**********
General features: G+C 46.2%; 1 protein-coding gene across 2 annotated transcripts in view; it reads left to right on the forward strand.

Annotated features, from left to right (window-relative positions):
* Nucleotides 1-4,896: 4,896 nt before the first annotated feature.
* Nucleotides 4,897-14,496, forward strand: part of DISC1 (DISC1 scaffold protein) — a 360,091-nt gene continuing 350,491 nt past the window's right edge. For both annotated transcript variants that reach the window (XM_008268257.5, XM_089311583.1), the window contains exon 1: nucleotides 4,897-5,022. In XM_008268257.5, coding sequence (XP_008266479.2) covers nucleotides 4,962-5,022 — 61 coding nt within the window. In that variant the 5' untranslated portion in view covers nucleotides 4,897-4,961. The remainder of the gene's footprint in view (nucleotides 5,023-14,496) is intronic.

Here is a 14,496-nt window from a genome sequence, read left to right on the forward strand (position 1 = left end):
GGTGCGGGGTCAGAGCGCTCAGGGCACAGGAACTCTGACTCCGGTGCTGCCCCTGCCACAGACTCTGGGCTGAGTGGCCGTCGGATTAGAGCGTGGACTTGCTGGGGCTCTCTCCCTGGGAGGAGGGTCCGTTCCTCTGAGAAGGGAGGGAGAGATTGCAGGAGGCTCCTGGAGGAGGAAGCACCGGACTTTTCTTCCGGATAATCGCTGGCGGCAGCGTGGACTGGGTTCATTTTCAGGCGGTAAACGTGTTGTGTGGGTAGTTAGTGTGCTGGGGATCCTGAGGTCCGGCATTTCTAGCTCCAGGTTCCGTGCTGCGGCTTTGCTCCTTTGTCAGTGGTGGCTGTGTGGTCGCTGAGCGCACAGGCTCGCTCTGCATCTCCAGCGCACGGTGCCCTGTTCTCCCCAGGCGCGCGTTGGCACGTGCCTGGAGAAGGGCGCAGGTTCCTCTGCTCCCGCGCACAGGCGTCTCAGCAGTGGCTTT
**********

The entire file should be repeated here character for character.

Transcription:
General features: G+C 46.2%; 1 protein-coding gene across 2 annotated transcripts in view; it reads left to right on the forward strand.

Annotated features, from left to right (window-relative positions):
* Nucleotides 1-4,896: 4,896 nt before the first annotated feature.
* Nucleotides 4,897-14,496, forward strand: part of DISC1 (DISC1 scaffold protein) — a 360,091-nt gene continuing 350,491 nt past the window's right edge. For both annotated transcript variants that reach the window (XM_008268257.5, XM_089311583.1), the window contains exon 1: nucleotides 4,897-5,022. In XM_008268257.5, coding sequence (XP_008266479.2) covers nucleotides 4,962-5,022 — 61 coding nt within the window. In that variant the 5' untranslated portion in view covers nucleotides 4,897-4,961. The remainder of the gene's footprint in view (nucleotides 5,023-14,496) is intronic.

Here is a 14,496-nt window from a genome sequence, read left to right on the forward strand (position 1 = left end):
GGTGCGGGGTCAGAGCGCTCAGGGCACAGGAACTCTGACTCCGGTGCTGCCCCTGCCACAGACTCTGGGCTGAGTGGCCGTCGGATTAGAGCGTGGACTTGCTGGGGCTCTCTCCCTGGGAGGAGGGTCCGTTCCTCTGAGAAGGGAGGGAGAGATTGCAGGAGGCTCCTGGAGGAGGAAGCACCGGACTTTTCTTCCGGATAATCGCTGGCGGCAGCGTGGACTGGGTTCATTTTCAGGCGGTAAACGTGTTGTGTGGGTAGTTAGTGTGCTGGGGATCCTGAGGTCCGGCATTTCTAGCTCCAGGTTCCGTGCTGCGGCTTTGCTCCTTTGTCAGTGGTGGCTGTGTGGTCGCTGAGCGCACAGGCTCGCTCTGCATCTCCAGCGCACGGTGCCCTGTTCTCCCCAGGCGCGCGTTGGCACGTGCCTGGAGAAGGGCGCAGGTTCCTCTGCTCCCGCGCACAGGCGTCTCAGCAGTGGCTTT